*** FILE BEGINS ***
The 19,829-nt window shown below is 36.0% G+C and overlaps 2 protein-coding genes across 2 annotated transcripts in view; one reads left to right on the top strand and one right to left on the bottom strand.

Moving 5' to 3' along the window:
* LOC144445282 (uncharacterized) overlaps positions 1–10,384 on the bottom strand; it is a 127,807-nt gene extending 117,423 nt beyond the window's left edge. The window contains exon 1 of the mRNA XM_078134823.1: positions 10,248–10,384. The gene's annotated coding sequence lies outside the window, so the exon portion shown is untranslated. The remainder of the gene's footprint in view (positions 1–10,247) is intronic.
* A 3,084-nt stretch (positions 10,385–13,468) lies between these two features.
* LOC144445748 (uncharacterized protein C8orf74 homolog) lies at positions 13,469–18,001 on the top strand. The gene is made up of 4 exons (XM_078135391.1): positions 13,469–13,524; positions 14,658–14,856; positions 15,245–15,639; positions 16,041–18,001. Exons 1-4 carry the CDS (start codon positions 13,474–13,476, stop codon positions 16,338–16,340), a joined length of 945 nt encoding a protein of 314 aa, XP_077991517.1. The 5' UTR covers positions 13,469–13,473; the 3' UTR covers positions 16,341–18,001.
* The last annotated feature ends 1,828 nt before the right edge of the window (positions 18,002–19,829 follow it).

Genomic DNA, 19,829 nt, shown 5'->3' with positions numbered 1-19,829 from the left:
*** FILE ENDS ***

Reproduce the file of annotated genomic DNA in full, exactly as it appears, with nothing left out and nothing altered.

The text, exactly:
The 19,829-nt window shown below is 36.0% G+C and overlaps 2 protein-coding genes across 2 annotated transcripts in view; one reads left to right on the top strand and one right to left on the bottom strand.

Moving 5' to 3' along the window:
* LOC144445282 (uncharacterized) overlaps positions 1–10,384 on the bottom strand; it is a 127,807-nt gene extending 117,423 nt beyond the window's left edge. The window contains exon 1 of the mRNA XM_078134823.1: positions 10,248–10,384. The gene's annotated coding sequence lies outside the window, so the exon portion shown is untranslated. The remainder of the gene's footprint in view (positions 1–10,247) is intronic.
* A 3,084-nt stretch (positions 10,385–13,468) lies between these two features.
* LOC144445748 (uncharacterized protein C8orf74 homolog) lies at positions 13,469–18,001 on the top strand. The gene is made up of 4 exons (XM_078135391.1): positions 13,469–13,524; positions 14,658–14,856; positions 15,245–15,639; positions 16,041–18,001. Exons 1-4 carry the CDS (start codon positions 13,474–13,476, stop codon positions 16,338–16,340), a joined length of 945 nt encoding a protein of 314 aa, XP_077991517.1. The 5' UTR covers positions 13,469–13,473; the 3' UTR covers positions 16,341–18,001.
* The last annotated feature ends 1,828 nt before the right edge of the window (positions 18,002–19,829 follow it).

Genomic DNA, 19,829 nt, shown 5'->3' with positions numbered 1-19,829 from the left: